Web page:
Posts: 1,040
    I found this site that will convert Publisher files to Word .docx files for free:

    https://www.freeconvert.com/docx-converter

    It preserves the formatting of components, which was important to me.

    I'm going to migrate my Publisher files to Word gradually.
    Thanked by 1CHGiffen
  • If you can work without the ribbon user interface familiar in Microsoft, Affinity is a very affordable program with more advanced features than publisher. I'll try and learn how to post a worship aide one of these days but it has been doing a great job for me.
  • ServiamScores
    Posts: 2,780
    Here are two examples of the worship aids I've assembled in Affinity Publisher:
  • lmassery
    Posts: 412
    Serviam those look amazing. Couple questions: what font is that? How do you make the cool first letters?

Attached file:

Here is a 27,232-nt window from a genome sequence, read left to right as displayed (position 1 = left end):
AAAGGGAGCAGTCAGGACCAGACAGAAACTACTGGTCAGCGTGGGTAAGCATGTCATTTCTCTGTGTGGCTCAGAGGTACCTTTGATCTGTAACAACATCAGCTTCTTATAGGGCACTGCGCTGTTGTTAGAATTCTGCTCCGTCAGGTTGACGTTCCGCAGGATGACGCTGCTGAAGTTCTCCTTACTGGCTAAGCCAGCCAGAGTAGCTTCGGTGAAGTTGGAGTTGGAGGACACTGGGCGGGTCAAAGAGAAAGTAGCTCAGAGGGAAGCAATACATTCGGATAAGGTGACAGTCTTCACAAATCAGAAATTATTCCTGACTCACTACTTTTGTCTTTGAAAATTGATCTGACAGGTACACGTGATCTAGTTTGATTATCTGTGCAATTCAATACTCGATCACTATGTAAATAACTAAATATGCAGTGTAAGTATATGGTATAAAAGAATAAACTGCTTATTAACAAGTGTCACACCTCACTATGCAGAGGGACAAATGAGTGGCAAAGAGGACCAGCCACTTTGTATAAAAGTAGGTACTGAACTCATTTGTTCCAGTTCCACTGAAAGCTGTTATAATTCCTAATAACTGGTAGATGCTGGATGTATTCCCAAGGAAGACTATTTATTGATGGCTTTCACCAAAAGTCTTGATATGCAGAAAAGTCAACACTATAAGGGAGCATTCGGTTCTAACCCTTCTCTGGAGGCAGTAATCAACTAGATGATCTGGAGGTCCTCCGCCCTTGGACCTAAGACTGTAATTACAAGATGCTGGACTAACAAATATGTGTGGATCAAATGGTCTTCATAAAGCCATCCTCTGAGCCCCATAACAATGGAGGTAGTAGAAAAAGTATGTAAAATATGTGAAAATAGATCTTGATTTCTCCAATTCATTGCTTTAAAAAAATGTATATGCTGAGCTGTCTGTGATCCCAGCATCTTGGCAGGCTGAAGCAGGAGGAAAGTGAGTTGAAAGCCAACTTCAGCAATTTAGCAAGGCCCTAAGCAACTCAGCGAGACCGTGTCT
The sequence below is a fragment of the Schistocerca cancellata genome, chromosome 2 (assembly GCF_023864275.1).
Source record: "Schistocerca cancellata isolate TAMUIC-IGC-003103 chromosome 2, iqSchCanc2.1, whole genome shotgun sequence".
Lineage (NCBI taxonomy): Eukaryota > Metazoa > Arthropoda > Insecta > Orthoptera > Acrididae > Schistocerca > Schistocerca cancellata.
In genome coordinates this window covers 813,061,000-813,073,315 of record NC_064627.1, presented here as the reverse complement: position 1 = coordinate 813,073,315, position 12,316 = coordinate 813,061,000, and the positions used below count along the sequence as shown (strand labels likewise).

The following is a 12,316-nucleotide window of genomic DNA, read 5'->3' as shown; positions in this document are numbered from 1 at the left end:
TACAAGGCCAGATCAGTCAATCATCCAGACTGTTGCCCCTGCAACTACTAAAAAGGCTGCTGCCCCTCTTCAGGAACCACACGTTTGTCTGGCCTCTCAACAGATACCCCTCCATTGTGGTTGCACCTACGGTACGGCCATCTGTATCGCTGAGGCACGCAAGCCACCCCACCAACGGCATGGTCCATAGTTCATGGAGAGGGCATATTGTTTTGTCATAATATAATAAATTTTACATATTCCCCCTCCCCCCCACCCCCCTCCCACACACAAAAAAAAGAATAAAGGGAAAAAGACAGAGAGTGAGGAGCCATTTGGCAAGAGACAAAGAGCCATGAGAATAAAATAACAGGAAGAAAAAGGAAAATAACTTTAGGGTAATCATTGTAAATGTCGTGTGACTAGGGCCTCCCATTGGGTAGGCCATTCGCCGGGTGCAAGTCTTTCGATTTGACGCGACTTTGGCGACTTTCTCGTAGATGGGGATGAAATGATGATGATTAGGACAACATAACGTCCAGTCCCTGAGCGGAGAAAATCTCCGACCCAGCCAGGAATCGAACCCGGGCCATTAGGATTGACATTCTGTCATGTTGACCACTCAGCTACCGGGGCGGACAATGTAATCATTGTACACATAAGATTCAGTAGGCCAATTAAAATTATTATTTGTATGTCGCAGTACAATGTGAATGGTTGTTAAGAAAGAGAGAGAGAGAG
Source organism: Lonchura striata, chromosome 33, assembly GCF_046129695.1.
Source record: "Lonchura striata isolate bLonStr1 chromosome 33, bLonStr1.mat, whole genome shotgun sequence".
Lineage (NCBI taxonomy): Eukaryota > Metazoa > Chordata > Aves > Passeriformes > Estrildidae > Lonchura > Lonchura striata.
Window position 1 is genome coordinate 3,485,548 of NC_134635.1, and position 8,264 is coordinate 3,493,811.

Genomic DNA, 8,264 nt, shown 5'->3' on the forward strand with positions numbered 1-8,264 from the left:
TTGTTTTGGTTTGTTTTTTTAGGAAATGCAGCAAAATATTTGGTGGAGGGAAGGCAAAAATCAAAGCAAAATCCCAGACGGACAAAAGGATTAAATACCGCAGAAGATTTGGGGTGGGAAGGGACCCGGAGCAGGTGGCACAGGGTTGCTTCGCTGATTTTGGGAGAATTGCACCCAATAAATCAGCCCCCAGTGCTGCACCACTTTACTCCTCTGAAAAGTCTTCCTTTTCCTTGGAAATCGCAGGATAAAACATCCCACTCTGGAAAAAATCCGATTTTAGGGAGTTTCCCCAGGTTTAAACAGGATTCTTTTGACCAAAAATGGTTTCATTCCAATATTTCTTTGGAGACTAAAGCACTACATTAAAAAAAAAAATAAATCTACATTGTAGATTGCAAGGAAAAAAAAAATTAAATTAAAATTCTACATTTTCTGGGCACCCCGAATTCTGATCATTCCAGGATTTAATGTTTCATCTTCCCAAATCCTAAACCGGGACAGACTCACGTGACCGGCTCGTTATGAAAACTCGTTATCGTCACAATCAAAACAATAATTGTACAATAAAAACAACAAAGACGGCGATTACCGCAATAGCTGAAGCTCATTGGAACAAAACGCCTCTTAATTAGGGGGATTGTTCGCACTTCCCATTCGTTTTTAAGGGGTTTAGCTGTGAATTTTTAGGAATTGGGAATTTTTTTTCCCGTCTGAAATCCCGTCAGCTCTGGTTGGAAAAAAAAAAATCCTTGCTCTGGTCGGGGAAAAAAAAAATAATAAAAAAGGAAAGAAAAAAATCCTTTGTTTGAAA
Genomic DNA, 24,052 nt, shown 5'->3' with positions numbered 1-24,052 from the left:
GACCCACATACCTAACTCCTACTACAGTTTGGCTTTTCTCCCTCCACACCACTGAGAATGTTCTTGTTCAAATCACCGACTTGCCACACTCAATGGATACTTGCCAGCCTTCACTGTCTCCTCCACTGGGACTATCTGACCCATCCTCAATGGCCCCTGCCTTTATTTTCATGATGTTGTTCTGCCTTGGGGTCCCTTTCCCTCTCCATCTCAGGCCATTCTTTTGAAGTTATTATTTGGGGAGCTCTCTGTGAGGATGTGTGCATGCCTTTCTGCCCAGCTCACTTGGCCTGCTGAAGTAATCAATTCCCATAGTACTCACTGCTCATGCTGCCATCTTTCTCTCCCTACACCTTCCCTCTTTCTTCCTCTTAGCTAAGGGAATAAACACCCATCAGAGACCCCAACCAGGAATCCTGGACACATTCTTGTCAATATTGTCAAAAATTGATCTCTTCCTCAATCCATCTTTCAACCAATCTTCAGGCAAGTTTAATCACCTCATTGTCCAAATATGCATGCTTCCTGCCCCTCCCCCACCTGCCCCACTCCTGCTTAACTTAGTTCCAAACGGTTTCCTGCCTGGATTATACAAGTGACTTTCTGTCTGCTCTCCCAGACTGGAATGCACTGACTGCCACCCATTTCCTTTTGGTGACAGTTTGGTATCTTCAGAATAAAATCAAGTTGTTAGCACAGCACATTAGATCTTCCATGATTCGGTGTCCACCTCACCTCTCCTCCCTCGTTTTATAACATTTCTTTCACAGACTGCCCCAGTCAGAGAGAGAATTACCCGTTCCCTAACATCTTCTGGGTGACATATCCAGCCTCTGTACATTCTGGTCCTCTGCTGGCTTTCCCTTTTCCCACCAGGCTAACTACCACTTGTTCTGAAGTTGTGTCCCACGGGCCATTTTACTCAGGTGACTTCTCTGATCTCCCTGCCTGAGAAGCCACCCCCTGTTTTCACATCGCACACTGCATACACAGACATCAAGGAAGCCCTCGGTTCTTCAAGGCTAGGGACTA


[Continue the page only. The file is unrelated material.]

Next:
Thanked by 1ServiamScores
  • kenny
    Posts: 1
    Incredible work, Serviam, just gorgeous

    LibreOffice Draw works well enough for my simple half-sheet worship aids.
    Thanked by 1lmassery
  • lmassery
    Posts: 412
    Kenny, thanks for sharing that and for using our antiphon hymns- it looks excellent.
    Thanked by 1kenny
  • ServiamScores
    Posts: 2,780
    Main body text is Iowan Old Style. Fancy font used for the titles is Yana (an absolute favorite of mine, and worth every penny). This includes the basic smaller drop caps for things like the Psalm verses. For the big fancy capitals used for the readings in the ordination booklet I used Floral Capitals.

    In affinity publisher, there is an option to enable drop caps, and define what font is used and what scale (2 lines of text tall in the case of the psalm verses, and 4 lines tall in the case of the readings, etc.). Of course, depending on your goals, you can also add them as floating text objects and then enable text wrapping. Every once in a while this works better than using the built-in feature within the text frame itself.
    Thanked by 2CHGiffen lmassery
  • ServiamScores
    Posts: 2,780
    By the way: I just got an email from Affinity that they are now offering a SIX MONTH FREE TRIAL. No strings attached.